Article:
Sassy Sue wows the bark park visitors with her catching and retrieving.

Wednesday, October 19, 2016

Management by Sassy

Our granddaughter and Sassy posed for this one,
after the toying with the chair and spilling.
Both enjoyed the fun.
I felt the gentle tapping on my ankle. Tap, tap. Sassy was trying to tell me something, more like, "Time for breakfast." Perhaps I could sleep a little longer. I ignored the tapping. Next she began to clean my big toe off, banishing sleep forever.

Sassy knows how to manage her staff, with gentleness, humor, and an occasional sharp bark to indicate urgency. She should coach Notre Dame football.

She knows how to be quiet when Mrs. I is still asleep:

  • The steady stare tells me I have work to do - for her. 
  • Licking her jaws makes it clear she wants her morning meal.
  • A high-pitched but soft monotone means something is left undone, such as her morning walk.
I can ignore the walk command when I am writing, but she droops over the corner of the bed, as if giving up on all the delights of the world and resigning herself to boredom.

If I move about the house, she plants herself in my way, so she can give me the expectant or accusing stare. If one does the work, the other is used.

She has mastered the assumptive close that salesmen use with great success:
  1. You touched your socks. We must be leaving soon.
  2. Brushing your teeth? Let's go.
  3. Looking out the back door. No rain. The birds can wait for their food. The front door is this way.
  4. You can pet me while reading the news, but you need your morning walk.
The funniest part of her management style is the insider's humor. She no longer has an antique table to scratch to get my attention, so she scratches in the air and grins at me.

If I guess she wants a treat like Pupperoni bits, she grins as if I am looking smarter than usual.

The ultimate for her is Frosty Paws ice cream She expects some every night. After supper, around 7 PM we hear one high-pitched "Mmmmmm." 

Mrs, I - "What's wrong with Sassy."

Me - "I think I know."

Mrs. I - "Not time for the T yet, is it?"

Sassy watches us back and forth, listening for the clue. We try to be obscure, because mentioning what she wants is a one-sided concession. She will get it - fast. Any verb or noun suggesting her desires will be answered with confirming noises, barks, smiles, and other rewards. Her greatest is a gentle kiss on the cheek, which is not given often - so it means a lot.

Norma Boeckler's Photofunia portrait of Sassy.

Me - "Is it Frosty Paws time?" Sassy goes into a series of faces that blend pain and ecstasy - no loud barking like a walk when everyone is up. I get the plate for her, and Mrs. I dispenses it.

Some will think we are loading her with canine ice cream. But no, I buy the Great Value ice milk from Walmart in tiny cups.She gets about one teaspoon per night and enjoys it so much.

As I wrote earlier, Frosty Paws/Great Value was supposed to replace her Pupperoni treat, but she cleverly urged us into Pupperoni serving as her final treat. Then she falls asleep, content in his knowledge that we understand and obey her wishes. We use training bits, because dogs count the treats rather than the calories. Four little training bits are relished like a feast.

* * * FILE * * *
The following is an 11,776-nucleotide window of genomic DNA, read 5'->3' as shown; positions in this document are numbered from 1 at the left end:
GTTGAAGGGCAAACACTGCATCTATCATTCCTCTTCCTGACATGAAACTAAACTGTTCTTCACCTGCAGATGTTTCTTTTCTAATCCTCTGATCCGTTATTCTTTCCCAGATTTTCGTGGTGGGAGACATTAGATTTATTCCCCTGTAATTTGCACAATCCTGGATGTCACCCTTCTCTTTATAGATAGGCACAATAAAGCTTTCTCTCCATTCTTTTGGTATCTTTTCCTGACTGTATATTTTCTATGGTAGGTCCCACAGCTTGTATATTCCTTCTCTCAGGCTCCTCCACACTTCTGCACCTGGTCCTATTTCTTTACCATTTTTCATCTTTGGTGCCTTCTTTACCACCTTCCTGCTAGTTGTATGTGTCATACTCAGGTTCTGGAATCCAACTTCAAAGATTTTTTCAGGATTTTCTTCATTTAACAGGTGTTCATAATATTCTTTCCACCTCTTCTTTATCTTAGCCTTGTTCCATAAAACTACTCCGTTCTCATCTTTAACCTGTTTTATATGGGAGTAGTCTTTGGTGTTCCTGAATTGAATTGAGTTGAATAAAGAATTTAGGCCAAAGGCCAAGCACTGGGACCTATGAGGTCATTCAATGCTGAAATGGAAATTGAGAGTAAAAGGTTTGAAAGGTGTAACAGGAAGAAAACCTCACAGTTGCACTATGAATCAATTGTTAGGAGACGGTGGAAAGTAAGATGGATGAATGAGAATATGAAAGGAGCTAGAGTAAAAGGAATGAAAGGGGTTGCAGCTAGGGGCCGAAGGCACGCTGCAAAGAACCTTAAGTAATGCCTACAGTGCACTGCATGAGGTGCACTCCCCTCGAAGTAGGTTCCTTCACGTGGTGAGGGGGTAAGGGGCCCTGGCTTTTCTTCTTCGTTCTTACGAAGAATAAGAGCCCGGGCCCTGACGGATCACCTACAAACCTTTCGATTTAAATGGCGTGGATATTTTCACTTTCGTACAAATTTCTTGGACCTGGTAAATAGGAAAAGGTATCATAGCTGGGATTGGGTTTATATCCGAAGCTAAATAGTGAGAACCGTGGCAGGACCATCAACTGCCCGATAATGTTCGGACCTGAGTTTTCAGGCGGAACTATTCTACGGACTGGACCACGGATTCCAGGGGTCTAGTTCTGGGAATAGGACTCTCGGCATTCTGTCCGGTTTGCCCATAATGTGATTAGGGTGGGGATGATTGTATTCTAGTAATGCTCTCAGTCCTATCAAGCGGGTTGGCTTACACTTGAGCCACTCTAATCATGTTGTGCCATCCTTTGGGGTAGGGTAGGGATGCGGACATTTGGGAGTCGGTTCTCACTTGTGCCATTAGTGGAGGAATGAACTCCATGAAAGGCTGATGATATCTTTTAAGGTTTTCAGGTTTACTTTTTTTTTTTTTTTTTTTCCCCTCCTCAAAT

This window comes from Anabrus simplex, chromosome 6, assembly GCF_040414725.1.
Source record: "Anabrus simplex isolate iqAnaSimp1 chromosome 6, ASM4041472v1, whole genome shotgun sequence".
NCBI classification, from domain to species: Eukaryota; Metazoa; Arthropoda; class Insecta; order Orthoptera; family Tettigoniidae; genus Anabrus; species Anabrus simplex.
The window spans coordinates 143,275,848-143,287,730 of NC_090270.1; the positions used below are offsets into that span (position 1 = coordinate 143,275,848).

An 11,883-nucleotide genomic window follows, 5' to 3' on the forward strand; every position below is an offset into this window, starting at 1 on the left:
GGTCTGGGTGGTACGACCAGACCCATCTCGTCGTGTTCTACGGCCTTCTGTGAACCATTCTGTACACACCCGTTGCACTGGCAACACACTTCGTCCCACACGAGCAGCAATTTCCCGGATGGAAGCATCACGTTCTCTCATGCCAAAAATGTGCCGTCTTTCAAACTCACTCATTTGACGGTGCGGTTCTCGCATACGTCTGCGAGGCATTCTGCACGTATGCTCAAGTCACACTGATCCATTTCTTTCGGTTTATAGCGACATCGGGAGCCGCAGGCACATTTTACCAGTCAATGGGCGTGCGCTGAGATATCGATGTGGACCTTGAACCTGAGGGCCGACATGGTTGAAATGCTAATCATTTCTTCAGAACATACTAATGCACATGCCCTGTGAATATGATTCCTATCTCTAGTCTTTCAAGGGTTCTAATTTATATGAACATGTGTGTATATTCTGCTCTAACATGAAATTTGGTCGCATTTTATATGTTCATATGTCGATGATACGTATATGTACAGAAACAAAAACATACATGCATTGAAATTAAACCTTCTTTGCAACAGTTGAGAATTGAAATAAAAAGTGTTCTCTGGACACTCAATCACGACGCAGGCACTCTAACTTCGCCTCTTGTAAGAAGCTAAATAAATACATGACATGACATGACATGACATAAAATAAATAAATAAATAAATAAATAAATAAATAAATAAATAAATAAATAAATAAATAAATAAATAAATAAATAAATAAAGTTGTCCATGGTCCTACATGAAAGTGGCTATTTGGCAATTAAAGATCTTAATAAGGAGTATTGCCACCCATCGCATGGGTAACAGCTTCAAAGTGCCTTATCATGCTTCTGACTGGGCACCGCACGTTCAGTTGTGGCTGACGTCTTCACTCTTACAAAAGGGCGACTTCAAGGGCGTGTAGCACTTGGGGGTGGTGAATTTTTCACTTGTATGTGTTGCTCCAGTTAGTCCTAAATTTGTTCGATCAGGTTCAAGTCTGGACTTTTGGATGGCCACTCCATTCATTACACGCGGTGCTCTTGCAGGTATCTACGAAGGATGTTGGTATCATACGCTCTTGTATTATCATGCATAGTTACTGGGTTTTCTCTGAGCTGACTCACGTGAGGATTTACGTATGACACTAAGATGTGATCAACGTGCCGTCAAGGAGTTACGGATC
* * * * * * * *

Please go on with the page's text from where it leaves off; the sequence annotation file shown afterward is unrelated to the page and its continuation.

Sassy loves affection, but she sets it up in the most interesting way. Mrs. I cannot get her to move closer for petting. Nor can I just get her over by calling her. I have to pat my hands together softly and say, "Sassy, move, move." She gets up right away and flops down according to her petting needs. She raises a front paw and rolls onto her side to show she wants a chest rub. She makes sure that both of us are petting her and talking to her at once. If Mrs I gets lax, Sassy whips her head around as if to say, "Is your arm broken? Keep petting me." I join by saying, "She expects at least three hands petting her at once and both of us admiring her."

Sassy always looks for new friends instead of alienating old ones. She has he mail carrier calling her by name, the UPS driver giving her large Milk Bones. She has learned to be quiet and not bark loudly when meeting a new toddler to befriend. She is cautious about intimidating adults now, but her whole body wiggles when someone clearly wants to touch her and talk to her.

At the dog park, no dog could compete with Sassy in catching and bringing back the ball,
but all the dogs wanted that magic orange ball that made everyone clap for her.

One little girl is at eye level when Sassy is on all three legs. The girl petted Sassy the whole time I talked roses with her father. The girl was reaching up to pat the top of Sassy's head, and our gentle dog showed how quiet and affectionate she could be.

Rescue dogs may be especially loving, but their lucky owners may be especially appreciative. People thank us for taking care of her. I always say, "We are lucky to have such a remarkable, gentle dog."

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